Published on : Tuesday, October 24, 2017
The images of forest fires in California are still fresh in the minds of travelers, and this is making some guests at the fabled Farmhouse Inn & Restaurant, in Forestville, Calif., to reconsider or postpone their upcoming trips.
“They’re either worried that the Inn was burned down, or realize we weren’t damaged but are concerned they might be uncomfortable coming here while so many of the locals are still recovering from the fires,” said Farmhouse Inn owner Joe Bartolomei.
“After we show them how much of our wine and wine tourism infrastructure wasn’t damaged, we tell them, ‘The best thing you can do right now is come and spend money here,’” Bartolomei said. Of the 700 wineries in the region, only six were damaged or destroyed, he added.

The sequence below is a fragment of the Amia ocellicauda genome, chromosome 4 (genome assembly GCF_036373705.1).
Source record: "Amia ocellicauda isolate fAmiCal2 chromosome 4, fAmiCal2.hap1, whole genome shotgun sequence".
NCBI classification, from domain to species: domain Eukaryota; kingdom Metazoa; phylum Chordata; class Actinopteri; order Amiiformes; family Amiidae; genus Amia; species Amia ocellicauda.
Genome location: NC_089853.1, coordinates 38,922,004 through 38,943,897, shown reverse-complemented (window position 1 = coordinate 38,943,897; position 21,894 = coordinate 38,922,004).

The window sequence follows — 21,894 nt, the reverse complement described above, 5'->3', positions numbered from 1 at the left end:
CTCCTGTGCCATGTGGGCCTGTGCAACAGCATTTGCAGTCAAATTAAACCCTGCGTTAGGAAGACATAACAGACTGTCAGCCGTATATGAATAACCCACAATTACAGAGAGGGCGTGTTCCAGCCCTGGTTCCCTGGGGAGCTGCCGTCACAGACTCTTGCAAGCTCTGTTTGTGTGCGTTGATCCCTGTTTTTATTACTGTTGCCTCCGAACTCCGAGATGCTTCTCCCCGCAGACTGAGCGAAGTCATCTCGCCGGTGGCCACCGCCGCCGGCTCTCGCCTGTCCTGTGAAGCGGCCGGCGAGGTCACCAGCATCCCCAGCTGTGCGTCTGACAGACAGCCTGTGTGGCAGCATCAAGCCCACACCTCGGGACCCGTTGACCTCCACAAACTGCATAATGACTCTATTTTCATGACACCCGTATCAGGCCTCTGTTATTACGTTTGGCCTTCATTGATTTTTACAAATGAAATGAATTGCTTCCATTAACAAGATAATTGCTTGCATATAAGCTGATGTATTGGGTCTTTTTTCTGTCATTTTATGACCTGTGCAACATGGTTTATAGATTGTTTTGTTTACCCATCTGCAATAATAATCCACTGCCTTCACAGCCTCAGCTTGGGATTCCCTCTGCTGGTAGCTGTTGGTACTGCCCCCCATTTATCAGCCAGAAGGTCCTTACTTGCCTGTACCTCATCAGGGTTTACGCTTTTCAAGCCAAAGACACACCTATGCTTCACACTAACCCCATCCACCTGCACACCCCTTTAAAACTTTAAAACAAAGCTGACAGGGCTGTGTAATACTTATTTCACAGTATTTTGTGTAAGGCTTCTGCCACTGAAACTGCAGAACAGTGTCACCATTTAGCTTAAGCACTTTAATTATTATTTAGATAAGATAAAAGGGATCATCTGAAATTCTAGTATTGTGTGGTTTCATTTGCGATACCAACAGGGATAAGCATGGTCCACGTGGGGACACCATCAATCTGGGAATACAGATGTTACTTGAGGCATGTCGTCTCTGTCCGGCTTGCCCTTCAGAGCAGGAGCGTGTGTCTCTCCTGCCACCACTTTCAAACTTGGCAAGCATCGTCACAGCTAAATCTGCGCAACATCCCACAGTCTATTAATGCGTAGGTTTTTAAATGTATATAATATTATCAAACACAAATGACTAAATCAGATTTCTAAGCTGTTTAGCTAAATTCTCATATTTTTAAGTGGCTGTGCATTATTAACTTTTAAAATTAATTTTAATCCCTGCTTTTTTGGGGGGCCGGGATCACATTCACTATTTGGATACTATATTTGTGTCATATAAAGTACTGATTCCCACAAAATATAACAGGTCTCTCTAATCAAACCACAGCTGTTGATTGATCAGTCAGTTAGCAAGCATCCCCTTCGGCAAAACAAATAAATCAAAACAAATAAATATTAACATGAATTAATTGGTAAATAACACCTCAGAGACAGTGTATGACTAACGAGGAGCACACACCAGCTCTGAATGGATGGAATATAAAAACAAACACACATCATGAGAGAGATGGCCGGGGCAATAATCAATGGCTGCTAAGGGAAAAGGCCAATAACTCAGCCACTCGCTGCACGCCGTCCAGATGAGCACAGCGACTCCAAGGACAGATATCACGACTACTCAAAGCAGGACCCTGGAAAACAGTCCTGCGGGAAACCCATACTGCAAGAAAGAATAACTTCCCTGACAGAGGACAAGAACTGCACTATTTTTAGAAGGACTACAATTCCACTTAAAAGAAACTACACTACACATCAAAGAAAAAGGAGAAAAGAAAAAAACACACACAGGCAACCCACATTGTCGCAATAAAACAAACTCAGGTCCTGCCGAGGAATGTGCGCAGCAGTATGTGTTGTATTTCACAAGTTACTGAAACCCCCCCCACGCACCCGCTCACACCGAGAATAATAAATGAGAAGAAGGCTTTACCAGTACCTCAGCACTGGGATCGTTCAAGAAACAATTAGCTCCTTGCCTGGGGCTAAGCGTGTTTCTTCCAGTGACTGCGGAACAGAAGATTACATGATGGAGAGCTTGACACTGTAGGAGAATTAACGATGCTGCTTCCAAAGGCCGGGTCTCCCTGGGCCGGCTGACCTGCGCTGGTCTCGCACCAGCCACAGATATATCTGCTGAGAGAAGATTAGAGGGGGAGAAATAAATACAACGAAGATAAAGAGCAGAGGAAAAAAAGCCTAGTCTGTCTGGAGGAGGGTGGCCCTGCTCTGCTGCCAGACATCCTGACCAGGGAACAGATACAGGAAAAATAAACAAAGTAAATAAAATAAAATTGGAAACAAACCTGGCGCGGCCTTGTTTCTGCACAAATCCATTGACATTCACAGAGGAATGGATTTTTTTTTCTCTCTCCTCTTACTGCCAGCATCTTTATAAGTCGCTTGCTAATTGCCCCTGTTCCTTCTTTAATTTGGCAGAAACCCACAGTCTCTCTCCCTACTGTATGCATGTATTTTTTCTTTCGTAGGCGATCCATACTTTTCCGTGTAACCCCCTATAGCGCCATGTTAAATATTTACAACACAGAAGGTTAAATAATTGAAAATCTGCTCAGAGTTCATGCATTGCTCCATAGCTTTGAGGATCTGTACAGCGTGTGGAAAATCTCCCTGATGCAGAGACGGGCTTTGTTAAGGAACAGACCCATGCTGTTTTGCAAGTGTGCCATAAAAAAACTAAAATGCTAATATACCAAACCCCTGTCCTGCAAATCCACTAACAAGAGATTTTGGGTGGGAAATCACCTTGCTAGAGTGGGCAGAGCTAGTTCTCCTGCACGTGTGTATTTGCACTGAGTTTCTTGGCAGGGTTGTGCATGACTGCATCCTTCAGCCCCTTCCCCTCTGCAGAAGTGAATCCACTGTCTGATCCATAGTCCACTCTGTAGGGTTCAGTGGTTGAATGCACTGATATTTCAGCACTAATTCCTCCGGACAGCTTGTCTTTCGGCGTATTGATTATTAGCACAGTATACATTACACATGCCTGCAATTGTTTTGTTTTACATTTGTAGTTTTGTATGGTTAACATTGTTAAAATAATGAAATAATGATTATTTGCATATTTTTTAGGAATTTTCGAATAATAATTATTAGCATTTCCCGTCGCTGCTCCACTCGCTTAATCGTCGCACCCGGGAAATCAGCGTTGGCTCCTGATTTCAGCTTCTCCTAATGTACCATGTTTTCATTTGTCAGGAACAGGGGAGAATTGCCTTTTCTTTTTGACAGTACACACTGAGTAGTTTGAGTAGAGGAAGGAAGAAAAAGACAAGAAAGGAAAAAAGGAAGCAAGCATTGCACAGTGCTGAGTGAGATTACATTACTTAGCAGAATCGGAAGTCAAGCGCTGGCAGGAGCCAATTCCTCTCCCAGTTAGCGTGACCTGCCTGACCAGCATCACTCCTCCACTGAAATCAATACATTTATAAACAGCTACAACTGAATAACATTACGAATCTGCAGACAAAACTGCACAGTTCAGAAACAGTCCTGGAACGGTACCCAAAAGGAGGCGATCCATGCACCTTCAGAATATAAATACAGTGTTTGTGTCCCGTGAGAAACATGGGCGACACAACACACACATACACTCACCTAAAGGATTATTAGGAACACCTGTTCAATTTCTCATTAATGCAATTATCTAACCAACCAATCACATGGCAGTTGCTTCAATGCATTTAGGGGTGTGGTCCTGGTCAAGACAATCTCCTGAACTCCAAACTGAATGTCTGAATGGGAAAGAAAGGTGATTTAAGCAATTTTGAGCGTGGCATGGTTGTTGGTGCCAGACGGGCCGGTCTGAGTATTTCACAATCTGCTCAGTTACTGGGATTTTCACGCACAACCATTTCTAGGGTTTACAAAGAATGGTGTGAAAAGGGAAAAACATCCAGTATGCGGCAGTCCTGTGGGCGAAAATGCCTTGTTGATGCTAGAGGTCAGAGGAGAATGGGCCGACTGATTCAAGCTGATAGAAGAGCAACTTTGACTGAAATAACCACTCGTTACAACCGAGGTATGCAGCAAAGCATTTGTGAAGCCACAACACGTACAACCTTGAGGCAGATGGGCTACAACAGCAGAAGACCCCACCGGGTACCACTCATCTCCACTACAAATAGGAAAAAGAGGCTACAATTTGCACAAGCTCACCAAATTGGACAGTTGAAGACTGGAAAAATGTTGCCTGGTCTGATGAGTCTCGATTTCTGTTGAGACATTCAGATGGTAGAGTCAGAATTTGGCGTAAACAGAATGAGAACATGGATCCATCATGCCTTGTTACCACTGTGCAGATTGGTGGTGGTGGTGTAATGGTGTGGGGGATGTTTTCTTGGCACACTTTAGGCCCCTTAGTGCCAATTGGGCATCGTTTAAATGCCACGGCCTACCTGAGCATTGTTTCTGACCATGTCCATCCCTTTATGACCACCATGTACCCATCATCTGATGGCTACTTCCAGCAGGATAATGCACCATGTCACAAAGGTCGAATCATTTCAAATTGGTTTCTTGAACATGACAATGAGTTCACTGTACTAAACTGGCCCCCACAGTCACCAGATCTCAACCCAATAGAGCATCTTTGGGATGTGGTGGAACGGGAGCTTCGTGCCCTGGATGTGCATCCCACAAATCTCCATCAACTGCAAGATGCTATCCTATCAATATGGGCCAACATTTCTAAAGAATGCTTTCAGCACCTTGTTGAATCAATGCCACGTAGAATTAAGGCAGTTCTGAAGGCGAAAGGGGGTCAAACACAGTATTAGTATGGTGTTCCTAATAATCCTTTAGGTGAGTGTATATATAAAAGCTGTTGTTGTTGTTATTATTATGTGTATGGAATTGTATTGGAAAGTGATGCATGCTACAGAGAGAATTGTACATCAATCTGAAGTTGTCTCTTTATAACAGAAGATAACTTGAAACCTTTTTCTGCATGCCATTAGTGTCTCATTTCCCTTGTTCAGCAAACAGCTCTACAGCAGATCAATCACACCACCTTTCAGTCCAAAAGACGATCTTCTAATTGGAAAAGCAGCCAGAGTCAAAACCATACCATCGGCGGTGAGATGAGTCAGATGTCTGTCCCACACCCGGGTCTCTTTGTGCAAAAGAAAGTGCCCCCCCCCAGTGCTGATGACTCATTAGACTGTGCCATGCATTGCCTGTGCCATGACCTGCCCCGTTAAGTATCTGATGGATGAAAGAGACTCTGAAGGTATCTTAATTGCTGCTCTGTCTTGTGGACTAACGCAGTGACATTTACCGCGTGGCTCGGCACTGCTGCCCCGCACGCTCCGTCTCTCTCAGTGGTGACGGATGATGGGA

More than 90 percent of Sonoma County’s one million acres were unaffected by the North Bay fires.
The Campana Ranch Winery was completely untouched, as were the overwhelming majority of wineries in the region and most structures west of Highway 101. The Lynmar Estate, in Sebastopol, Calif., was also completely untouched.
The local tourism organizations have tried to be sensitive to the ongoing human impact of the fires, focusing more on relief and recovery efforts. But as the fires get under control more each day, marketing and other efforts to change misperceptions are surfacing.
Meanwhile, east in Napa County, the wildfires mostly affected the eastern and western hills surrounding the valley floor, but damage to the region’s tourism industry was worse.
Of the 330 wineries who are members of the Napa Valley Vintners organization, 47 sustained direct damage and a few of them experienced significant property loss.
Tags: Northern California